The U.S. natural gas rig count fell one unit to finish at 73 for the week ended Friday (Oct. 23), while rising oil activity propelled the overall domestic tally to its sixth straight weekly gain, according to the latest numbers from Baker Hughes Co. (BKR).
A six-rig increase in domestic oil drilling offset the one-rig decline in natural gas-directed units, raising the overall count by five week/week to 287. That figure still lags year-ago levels by 543 units. The domestic tally has now risen more than 30 units from a recent low of 254 recorded for the week ending Sept. 11, BKR data show.
Land drilling increased by six units in the United States, while the Gulf of Mexico saw one rig exit to fall to 13 for the week. Horizontal units increased by five, while the total number of directional and vertical rigs remained unchanged.
The Canadian rig count climbed three units to 83 for the week, with two oil rigs and one natural gas rig returning to action. The Canadian count finished 64 units behind year-ago levels.
The North American rig count ended the week at 370, off 607 from the 977 active units at this time last year, BKR data show.
Among major plays, BKR’s breakdown showed all the notable action occurring in the Permian, which picked up three rigs for the week to up its total to 133. That’s still a far cry from the 417 rigs running in the West Texas and southeastern New Mexico play at this time last year.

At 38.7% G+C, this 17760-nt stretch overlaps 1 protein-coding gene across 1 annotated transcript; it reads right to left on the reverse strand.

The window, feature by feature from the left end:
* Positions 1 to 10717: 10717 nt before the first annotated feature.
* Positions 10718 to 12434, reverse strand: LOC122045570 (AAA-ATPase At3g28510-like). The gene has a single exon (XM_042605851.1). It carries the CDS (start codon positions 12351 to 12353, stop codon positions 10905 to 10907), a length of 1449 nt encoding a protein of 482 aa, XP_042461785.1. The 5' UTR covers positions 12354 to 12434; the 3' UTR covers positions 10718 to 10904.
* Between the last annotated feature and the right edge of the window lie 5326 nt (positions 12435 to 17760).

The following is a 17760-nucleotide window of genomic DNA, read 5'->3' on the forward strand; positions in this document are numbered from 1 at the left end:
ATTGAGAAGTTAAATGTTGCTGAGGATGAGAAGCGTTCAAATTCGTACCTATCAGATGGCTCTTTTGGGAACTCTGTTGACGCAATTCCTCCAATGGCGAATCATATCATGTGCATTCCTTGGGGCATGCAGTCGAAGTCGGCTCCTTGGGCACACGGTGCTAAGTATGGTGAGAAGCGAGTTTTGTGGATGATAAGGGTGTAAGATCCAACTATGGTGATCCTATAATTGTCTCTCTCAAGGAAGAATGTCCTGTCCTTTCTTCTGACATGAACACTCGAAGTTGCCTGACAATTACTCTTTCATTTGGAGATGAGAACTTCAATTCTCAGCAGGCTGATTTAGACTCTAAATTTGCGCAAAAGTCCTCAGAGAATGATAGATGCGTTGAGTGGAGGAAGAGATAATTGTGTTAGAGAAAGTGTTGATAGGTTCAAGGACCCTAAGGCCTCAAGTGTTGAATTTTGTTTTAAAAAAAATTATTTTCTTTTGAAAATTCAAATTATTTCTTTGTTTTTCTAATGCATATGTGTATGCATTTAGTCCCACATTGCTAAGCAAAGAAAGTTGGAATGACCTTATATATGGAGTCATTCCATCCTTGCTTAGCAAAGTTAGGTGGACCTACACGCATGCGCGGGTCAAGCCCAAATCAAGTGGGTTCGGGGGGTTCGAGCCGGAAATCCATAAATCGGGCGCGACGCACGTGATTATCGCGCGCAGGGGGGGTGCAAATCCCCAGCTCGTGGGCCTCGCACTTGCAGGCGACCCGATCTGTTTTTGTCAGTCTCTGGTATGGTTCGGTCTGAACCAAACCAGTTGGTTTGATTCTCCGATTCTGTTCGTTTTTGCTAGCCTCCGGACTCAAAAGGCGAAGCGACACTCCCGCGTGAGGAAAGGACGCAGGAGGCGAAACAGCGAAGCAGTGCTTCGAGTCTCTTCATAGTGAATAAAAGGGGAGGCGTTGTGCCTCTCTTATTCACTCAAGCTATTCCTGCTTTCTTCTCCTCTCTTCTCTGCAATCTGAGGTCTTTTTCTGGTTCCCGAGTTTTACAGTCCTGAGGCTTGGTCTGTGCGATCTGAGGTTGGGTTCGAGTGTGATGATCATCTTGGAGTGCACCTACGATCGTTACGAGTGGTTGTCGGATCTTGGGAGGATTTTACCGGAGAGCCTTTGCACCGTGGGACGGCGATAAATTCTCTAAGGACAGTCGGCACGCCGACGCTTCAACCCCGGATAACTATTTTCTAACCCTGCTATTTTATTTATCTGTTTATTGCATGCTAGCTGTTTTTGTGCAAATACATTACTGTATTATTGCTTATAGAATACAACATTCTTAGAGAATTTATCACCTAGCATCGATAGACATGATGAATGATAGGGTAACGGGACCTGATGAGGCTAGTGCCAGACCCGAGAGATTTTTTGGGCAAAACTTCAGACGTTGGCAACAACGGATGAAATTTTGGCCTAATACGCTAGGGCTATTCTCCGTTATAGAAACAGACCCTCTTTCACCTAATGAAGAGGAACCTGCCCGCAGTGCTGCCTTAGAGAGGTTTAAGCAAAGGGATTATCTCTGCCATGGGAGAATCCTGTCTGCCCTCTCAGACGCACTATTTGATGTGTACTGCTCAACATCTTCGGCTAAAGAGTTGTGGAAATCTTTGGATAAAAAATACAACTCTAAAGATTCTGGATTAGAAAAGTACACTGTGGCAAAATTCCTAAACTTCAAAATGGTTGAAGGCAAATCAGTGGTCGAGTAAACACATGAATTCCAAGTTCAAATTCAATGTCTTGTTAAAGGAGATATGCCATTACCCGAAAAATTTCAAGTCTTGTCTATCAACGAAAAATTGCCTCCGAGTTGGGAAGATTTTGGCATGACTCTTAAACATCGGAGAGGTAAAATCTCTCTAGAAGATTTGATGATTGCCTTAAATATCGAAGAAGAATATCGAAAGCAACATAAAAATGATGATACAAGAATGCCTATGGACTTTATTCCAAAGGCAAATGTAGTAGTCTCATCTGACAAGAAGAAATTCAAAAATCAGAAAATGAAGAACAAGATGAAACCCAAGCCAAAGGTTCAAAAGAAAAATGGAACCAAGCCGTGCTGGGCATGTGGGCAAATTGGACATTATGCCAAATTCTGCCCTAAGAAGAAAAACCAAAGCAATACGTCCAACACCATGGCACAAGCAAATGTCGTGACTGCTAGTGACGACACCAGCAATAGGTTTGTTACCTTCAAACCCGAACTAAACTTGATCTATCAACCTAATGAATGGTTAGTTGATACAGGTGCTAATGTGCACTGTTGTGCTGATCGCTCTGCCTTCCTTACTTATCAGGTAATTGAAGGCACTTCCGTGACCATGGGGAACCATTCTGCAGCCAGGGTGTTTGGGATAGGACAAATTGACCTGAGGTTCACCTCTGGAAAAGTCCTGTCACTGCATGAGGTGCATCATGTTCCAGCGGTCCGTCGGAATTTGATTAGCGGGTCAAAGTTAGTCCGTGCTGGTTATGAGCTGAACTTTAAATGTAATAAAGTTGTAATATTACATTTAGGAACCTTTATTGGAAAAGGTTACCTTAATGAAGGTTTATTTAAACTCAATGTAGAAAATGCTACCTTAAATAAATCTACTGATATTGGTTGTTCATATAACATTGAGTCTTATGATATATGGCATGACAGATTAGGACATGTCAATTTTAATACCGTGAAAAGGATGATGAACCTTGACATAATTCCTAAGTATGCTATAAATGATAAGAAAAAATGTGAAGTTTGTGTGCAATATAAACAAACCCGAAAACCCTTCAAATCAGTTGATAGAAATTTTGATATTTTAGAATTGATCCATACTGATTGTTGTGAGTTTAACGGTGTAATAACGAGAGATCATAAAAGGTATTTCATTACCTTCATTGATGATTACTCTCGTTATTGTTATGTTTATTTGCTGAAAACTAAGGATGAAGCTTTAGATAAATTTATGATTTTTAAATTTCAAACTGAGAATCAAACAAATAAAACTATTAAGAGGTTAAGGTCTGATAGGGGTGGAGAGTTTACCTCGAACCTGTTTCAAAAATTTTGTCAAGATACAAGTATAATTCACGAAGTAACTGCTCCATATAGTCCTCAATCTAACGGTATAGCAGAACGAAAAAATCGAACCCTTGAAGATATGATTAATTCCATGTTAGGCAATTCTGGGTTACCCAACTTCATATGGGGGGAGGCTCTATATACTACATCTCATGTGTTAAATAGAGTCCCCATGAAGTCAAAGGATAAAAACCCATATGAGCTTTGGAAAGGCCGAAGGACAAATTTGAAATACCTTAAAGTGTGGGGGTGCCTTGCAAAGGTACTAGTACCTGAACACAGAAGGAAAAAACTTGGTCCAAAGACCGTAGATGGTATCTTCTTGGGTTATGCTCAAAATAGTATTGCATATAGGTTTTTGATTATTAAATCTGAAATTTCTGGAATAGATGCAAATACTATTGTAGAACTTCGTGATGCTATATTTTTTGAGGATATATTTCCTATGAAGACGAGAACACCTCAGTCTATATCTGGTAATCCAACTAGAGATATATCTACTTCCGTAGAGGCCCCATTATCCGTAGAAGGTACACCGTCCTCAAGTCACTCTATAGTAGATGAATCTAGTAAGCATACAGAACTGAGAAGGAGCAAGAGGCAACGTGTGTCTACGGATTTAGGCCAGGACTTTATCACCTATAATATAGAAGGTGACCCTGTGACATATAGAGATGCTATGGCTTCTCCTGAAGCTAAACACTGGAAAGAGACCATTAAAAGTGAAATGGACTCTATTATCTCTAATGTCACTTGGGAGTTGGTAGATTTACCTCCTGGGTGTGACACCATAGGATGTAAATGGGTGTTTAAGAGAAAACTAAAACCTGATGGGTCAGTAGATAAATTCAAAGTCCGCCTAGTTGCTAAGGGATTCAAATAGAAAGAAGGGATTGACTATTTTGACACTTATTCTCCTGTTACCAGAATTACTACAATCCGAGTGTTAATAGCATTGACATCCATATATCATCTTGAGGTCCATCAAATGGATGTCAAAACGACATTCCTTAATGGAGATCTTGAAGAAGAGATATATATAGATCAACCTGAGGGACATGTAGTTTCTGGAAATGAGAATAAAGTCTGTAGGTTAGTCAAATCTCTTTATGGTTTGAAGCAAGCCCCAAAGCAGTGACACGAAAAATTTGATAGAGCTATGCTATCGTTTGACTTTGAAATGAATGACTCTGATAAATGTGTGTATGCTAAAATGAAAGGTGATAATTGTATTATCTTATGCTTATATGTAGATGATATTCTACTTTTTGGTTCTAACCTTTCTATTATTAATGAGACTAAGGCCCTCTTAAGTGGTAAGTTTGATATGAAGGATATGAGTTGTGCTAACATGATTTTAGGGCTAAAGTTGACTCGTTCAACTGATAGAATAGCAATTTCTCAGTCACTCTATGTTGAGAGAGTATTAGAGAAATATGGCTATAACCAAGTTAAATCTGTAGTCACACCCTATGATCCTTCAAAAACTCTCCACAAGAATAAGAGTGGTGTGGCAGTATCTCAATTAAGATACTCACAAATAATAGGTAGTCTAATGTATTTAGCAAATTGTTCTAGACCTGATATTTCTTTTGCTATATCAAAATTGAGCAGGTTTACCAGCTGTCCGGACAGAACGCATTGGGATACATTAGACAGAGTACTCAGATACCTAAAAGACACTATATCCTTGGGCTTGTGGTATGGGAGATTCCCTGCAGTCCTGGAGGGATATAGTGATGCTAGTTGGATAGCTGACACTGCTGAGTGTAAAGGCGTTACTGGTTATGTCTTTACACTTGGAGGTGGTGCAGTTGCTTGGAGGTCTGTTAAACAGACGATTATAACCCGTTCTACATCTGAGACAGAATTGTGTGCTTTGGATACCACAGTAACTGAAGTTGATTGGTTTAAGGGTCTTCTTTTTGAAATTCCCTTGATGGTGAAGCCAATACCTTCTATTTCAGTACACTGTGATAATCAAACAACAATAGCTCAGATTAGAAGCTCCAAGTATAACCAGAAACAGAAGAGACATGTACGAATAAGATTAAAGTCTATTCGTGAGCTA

Broken down by state, Texas added two rigs for the week, while Oklahoma and Alaska each added one, according to BKR data. Louisiana dropped one rig week/week.
It was a week that saw major developments on the mergers and acquisitions front in the Permian.
ConocoPhillips announced it is taking over Concho Resources Inc. for $9.7 billion in stock, forming a giant in the Permian that would rival the output of the biggest players in the nation’s most productive oilfield.
Not long after, Pioneer Natural Resources Co. struck a deal valued at $7.6 billion including debt to join forces with rival Parsley Energy Inc.
Meanwhile, EQT Corp., the largest natural gas producer in the Lower 48, announced that it has ended another round of production curtailments.
However, management said it won’t hesitate to continue shutting in volumes as low prices warrant. The Appalachian pure-play had curtailed about 400 MMcf/d beginning Sept. 1, cutting 15 Bcf from third quarter production volumes. The company slowly ramped up early this month, and has since turned online all the volumes. EQT previously curtailed 1 Bcf in May and ended those shut-ins by July, as other operators have throughout the basin this year.
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